Sheikh Mohammed-owned Masar wins Epsom Derby for Godolphin

Masar ridden by William Buick wins the Investec Derby (Action Images via Reuters/Andrew Boyers)
Updated 04 June 2018

Sheikh Mohammed-owned Masar wins Epsom Derby for Godolphin

LONDON: Masar of Sheikh Mohammed bin Rashid al-Maktoum's Godolphin stable stormed to victory under jockey William Buick in Saturday's Epsom Derby, as trainer Charlie Appleby earned his first win in the race.
Dee Ex Bee, owned by Sheikh Mohammed's son Hamdan, finished second ahead of Roaring Lion in third, while 2,000 Guineas winner and odds-on favourite Saxon Warrior could only manage fourth.
"I can't express myself very well now," said Buick. "I've come close a couple of times. It's my seventh or eighth Derby ride and I thought sometimes, 'Is it ever going to come?'"
"I've dreamt of this since I wanted to be a jockey. Sheikh Mohammed has been so loyal to me so it is special to win."
Masar, a son of the 2008 Derby winner New Approach, set off at 16/1, and brought a premature end to Saxon Warrior's attempt to become just the fourth horse to pull off an English Triple Crown.
The mount of two-time winning Derby jockey Ryan Moore was looking to complete the second step of the rare feat but fell short after failing to get a perfect run through the race.
For Appleby, whose wife Aisling was in tears, it was a proud moment for the 42-year-old who was appointed Godolphin trainer in 2013.
"It still hasn't sunk in. I always said I wanted to be the first trainer to train a Derby winner for Godolphin," Appleby said.

A HAT-TRICK OF HOPES: What the UAE and Saudi Arabia should be looking for from their friendly

Updated 20 March 2019

A HAT-TRICK OF HOPES: What the UAE and Saudi Arabia should be looking for from their friendly

  • Can the Whites and Green Falcons find the back of the net more often?
  • Both teams need to set the tone ahead of the important World Cup qualifiers.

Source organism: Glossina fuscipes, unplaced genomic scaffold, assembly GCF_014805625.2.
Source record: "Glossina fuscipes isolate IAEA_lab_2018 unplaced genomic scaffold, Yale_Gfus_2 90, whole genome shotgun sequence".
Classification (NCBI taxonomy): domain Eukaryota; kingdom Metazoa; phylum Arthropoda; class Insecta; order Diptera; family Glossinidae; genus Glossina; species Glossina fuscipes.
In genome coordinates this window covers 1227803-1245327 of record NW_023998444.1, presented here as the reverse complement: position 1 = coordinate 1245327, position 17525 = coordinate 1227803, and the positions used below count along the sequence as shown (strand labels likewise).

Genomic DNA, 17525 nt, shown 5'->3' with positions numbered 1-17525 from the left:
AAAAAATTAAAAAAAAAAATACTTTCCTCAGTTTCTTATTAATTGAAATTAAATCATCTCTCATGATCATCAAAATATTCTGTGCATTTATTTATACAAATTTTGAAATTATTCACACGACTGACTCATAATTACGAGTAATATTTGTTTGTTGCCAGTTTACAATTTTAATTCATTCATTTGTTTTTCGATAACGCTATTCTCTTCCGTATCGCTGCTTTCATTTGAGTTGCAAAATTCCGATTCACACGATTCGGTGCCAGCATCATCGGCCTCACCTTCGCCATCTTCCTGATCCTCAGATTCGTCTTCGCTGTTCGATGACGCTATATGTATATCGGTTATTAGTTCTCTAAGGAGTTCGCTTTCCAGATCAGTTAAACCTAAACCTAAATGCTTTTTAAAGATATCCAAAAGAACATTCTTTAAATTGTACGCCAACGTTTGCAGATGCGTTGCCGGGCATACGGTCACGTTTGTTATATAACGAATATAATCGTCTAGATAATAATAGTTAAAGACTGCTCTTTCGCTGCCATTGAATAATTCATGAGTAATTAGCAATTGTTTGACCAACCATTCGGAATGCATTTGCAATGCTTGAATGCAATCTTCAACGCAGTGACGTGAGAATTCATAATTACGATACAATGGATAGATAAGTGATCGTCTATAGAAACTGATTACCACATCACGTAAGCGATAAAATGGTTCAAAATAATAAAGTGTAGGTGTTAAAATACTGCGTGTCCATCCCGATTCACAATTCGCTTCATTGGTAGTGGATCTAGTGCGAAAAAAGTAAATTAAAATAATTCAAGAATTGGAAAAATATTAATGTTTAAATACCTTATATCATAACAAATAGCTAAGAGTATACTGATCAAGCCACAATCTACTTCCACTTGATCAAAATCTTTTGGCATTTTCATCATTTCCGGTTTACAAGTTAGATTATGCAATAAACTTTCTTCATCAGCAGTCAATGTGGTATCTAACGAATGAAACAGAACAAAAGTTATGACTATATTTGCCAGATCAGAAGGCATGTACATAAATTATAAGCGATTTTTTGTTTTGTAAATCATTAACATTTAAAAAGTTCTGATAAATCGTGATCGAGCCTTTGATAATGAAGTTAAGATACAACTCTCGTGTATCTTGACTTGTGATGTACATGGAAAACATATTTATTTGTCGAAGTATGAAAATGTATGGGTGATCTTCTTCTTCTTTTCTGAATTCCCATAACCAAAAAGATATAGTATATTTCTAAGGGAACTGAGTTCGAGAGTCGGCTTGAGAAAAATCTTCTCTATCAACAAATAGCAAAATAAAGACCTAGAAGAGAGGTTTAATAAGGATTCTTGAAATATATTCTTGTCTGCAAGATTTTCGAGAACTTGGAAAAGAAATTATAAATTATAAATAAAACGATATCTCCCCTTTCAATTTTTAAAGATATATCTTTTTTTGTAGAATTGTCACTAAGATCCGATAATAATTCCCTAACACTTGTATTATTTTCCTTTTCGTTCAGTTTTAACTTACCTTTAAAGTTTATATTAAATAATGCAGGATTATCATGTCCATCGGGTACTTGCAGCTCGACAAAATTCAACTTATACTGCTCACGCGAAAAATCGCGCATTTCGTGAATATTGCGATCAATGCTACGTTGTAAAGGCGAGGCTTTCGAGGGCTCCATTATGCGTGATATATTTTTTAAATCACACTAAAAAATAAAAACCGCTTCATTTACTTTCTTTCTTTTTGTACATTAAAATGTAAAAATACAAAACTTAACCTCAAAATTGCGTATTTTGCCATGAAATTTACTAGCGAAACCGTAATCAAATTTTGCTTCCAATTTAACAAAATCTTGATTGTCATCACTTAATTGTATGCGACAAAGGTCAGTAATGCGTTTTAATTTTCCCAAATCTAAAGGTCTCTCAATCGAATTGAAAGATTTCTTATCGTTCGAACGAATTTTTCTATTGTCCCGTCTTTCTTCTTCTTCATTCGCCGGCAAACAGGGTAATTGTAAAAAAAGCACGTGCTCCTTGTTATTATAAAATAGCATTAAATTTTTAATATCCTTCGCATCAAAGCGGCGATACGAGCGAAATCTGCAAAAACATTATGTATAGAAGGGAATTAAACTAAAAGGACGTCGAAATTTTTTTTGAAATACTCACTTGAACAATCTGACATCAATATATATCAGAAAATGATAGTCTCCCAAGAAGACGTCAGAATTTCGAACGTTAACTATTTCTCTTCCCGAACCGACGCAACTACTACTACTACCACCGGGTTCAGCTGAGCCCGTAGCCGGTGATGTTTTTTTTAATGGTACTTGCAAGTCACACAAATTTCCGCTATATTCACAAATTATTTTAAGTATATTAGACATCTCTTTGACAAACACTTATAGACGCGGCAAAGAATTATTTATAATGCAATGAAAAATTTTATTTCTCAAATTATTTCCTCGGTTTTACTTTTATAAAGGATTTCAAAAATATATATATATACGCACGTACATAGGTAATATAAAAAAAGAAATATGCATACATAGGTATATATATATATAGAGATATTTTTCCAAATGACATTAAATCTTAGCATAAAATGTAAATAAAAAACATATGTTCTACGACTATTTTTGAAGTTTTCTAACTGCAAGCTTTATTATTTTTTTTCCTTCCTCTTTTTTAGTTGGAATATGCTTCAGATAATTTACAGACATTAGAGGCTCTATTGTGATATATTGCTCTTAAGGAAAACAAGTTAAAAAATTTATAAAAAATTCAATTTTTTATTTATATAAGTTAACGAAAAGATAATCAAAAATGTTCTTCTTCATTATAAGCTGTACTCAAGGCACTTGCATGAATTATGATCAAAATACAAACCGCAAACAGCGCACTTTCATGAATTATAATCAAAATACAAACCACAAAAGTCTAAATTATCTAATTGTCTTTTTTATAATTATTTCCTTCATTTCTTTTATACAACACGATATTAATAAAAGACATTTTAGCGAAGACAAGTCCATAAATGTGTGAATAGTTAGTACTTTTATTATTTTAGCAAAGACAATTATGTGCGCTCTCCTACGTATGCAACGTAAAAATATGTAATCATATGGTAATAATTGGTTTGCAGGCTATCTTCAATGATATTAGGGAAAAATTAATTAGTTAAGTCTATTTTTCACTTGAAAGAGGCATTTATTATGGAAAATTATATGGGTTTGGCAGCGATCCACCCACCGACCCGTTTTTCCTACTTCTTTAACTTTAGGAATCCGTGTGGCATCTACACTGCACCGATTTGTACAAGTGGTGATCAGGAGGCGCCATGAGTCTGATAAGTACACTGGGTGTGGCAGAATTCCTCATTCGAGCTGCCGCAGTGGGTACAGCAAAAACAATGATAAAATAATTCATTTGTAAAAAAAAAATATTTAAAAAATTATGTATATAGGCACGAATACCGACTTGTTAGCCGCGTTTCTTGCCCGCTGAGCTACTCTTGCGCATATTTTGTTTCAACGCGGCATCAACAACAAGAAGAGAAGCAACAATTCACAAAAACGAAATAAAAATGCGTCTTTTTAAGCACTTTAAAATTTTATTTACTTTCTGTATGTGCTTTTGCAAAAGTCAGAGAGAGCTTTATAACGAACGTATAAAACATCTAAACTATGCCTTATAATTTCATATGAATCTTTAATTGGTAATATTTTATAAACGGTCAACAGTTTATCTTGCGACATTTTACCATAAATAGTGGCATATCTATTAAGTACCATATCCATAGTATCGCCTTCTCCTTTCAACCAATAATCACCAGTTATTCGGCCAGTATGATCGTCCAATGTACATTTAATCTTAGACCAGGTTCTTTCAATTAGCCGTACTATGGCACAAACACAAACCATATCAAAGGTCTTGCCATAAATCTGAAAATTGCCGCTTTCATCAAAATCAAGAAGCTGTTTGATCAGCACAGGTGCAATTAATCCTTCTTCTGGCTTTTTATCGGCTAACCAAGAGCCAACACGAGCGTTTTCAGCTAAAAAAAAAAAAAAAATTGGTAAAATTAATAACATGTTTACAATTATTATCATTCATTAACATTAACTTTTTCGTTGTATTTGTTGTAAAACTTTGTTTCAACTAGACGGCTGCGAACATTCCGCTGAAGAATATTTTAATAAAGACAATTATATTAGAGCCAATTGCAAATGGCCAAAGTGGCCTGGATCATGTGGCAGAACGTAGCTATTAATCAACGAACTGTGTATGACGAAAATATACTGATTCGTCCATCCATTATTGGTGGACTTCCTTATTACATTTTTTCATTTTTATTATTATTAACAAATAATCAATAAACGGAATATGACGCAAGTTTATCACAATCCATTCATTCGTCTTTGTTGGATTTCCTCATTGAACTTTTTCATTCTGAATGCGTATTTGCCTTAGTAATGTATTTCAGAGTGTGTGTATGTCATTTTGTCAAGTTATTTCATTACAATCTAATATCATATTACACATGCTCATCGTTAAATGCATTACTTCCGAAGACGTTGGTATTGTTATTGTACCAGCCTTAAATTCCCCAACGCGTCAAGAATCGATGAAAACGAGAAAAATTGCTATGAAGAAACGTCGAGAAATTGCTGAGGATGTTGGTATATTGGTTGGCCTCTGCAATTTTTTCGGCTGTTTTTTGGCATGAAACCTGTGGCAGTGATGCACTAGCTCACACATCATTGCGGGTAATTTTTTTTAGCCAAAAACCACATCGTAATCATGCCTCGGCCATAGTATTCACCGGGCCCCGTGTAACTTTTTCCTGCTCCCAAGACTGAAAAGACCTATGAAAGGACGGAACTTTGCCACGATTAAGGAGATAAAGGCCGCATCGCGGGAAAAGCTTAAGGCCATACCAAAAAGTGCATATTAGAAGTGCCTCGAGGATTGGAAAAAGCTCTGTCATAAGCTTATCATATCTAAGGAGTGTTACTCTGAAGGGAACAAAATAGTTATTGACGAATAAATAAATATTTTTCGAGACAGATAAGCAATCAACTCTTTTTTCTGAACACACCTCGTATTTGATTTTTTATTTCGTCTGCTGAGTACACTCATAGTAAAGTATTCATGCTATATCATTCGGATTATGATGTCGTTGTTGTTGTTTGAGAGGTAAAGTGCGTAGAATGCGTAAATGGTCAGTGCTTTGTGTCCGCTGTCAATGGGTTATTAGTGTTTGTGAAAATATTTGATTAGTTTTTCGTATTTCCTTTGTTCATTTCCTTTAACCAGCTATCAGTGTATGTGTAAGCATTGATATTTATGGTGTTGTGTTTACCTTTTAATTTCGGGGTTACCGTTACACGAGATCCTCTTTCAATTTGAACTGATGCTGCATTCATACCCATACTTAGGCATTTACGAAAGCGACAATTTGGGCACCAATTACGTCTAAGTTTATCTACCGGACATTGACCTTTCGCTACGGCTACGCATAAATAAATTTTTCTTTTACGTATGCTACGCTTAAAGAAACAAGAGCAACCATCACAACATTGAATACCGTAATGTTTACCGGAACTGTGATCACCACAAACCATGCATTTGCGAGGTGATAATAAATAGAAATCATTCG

LONDON: Ahead of Thursday’s friendly between the UAE and Saudi Arabia Arab News looks at the main priorities for both sides as they embark on their new eras after the Asian Cup and ahead of the all-important the World Cup qualifiers.


For the past 18 months both sides have struggled for goals. Under Alberto Zaccheroni the UAE scored just 10 goals in the past nine matches — five of those coming against lowly Kyrgyzstan and India — and likewise the Green Falcons have also struggled to find the back of the net. Heading toward the World Cup qualifiers, now is the time to find those scoring boots.


Both sides have technically gifted players, can keep the ball and at times trouble opposition defenses. But both have been too defensive, too safety-first and, at times, too dull. Football is supposed to be entertainment, and the friendlies ahead of the World Cup qualifiers might be no bad time to throw caution to the wind and see what the players can do in the final third.


As the modern cliche goes, a week is a long time in football. With all the sackings and player movements, it is not hard to see the kernel of truth in that overused saying. But, conversely, time can also move very fast in the “Beautiful Game.” It may be six months before the World Cup qualifiers begin, but it will be September before the coaches and players know it. Set the tone and tactics now and triumphs will be easier to come by then and, more importantly, further into the future.